Detroiter Marco Evans of Generate Comix works on a piece at Black Comic Book Day on Saturday at the Detroit Public Library. (Lauren Abdel-Razzaq / The Detroit News)
Detroit— Wayne State University junior Kelly Guillory had a story about her hometown of Detroit that she just couldn’t get out of her head. So she turned it into a comic book.
“This is my city,” said Guillory, who is one half of Ashur Collective, along with her writing and editing partner in New Jersey, Jaime Acoceola. “It’s really important to me.”
The result was a graphic novel called “Blood Money: The Road to Detroit” and much like any good pulp fiction novel, it features crime, intrigue, violence, sex and adventure. Its’ all set in a future Detroit where real places and real people make cameos.
“There are these two guys and one loves Detroit and the other hates it,” said Guillory. “It’s like, ‘what can this city do for me?’ We explore that.”
With funding through the university, Guillory has been able to reach new audiences while sharing her perspective about Detroit. On Saturday, she and six other vendors participated in Black Comic Book Day at the Detroit Public Library.
The event was created three years ago by Maia “Crown” Williams as a way to bring more diversity to the comic book world through a platform for different creators.
“Not everybody is the blond-haired and blue-eyed like Thor,” said Williams. “Superman was modeled after the Egyptian god Heru. I want children to see anybody can be heros.”
Speaking of children, Williams says she also wants to promote reading among youngsters and comic books can be a fun way to do that.
“I try to encourage literacy, especially in children, and just sharing the importance of holding a book and not just digital downloads,” said Williams.
G. Walker Teon, co-creator of Generate Comix, said it’s important for him to have a voice in the comics industry. After years of working in the industry for other companies, he was ready to put out his own ideas.
“A lot of the local books focus on African mythology. We’re sort of basing our books on African American mythology,” he said. “This is the African American experience, the Detroit experience.”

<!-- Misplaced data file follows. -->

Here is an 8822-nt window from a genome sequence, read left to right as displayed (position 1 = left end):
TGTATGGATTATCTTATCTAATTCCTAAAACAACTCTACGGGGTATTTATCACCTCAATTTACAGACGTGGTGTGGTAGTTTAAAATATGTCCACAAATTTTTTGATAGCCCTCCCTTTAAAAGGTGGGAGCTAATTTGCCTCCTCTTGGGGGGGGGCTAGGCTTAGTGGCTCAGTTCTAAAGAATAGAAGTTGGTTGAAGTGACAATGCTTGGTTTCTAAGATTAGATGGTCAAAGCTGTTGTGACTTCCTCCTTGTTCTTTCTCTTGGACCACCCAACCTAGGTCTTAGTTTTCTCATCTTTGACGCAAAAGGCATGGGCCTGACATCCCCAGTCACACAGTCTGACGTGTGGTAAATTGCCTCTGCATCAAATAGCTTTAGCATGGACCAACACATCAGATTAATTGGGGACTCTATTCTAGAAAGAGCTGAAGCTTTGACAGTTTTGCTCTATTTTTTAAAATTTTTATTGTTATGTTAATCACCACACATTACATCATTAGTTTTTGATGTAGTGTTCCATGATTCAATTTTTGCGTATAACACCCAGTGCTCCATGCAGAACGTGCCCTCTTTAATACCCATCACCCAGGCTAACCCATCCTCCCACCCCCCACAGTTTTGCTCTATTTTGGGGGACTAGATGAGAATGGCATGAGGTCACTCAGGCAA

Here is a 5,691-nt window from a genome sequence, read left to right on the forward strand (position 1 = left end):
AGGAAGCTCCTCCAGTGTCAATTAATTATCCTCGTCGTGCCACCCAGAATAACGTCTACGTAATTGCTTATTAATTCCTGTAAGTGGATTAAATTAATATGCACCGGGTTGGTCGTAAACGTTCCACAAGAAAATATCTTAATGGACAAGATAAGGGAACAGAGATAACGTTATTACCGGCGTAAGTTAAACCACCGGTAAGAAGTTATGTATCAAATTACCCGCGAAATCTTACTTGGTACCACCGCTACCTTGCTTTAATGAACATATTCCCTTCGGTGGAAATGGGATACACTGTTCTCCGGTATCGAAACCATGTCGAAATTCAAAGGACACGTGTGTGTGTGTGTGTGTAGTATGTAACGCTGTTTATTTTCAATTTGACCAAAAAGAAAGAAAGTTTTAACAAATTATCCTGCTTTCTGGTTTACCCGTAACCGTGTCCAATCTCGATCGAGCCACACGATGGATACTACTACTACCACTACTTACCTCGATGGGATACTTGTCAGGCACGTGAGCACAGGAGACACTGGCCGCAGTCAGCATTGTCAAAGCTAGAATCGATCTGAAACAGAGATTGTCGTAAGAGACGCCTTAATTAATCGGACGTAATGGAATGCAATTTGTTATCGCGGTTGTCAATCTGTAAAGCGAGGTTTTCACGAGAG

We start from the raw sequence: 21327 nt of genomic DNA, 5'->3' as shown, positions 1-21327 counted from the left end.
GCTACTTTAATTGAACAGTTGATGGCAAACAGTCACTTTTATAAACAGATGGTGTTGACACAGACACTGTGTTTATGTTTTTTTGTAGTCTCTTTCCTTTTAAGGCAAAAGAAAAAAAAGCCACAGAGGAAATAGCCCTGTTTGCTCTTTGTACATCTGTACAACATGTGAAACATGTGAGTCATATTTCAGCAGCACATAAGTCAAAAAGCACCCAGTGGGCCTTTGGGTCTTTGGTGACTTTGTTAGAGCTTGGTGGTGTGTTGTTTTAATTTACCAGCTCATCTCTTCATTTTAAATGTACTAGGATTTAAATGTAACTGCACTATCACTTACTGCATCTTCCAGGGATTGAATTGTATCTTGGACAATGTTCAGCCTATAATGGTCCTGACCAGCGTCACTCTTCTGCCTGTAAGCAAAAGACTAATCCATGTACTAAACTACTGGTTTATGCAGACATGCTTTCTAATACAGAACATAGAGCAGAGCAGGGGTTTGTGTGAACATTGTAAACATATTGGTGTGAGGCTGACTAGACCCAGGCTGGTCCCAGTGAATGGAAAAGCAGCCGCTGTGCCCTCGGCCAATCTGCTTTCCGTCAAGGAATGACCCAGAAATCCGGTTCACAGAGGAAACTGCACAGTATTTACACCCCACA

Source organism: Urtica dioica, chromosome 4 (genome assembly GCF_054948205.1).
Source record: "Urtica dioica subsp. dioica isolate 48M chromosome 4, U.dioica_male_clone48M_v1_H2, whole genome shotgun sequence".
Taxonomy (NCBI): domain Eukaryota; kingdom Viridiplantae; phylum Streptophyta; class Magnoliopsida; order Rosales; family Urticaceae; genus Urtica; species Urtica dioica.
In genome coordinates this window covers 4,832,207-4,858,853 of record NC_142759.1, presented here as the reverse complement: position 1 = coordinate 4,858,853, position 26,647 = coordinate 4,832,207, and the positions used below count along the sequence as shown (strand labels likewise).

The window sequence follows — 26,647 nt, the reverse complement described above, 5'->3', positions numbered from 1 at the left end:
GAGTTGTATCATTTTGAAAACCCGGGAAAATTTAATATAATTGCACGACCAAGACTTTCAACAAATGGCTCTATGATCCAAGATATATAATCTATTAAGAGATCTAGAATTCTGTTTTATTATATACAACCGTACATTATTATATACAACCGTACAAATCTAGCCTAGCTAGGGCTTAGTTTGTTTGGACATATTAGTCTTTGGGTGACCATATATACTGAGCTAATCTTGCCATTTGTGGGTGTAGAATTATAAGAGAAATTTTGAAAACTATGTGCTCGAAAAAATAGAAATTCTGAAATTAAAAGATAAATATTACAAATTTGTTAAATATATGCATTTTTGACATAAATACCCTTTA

With books ranging from superheroes and sci-fi to other pulp fiction and thrillers, Teon says the books are his outlet for creative ideas.
“As creators, whenever we watch movies and we say, ‘you know what I could have done…’, this is our chance to actually do it,” he said. “So we tell our own stories.”
Ann Arbor comic book artist and writer Kamron Reynolds, 31, brought several of his works for all age levels to the library to sell. The 31-year-old said he focuses on introducing more African American characters, and other underrepresented groups, into the comic world.
“Superman, Batman, I love those guys, but that’s just one aspect. You need more diversity: black people, women, gay and lesbian people, Hispanic people,” said Reynolds. “I’m all about doing any type of story.”
Growing up Reynolds says he drew with his uncle and grandfather and that’s what inspired him to the craft.
“That was nothing but fun,” he said. “They liked comics too.”
Reynolds appeared to also be doing some inspiring of his own Saturday. Waiziye Mulibwa, 14, says he loves comics and enjoys drawing, but hasn’t yet created his own comic book. He flipped through Reynolds’ graphic novel “I Hate U” and explained to Reynolds why he enjoys reading the stories.
“It’s the suspense that leaves me wanting to turn to the next page,” he said. “With comics, you can express your talent, get away from whatever is going on that you don’t like and just express yourself.”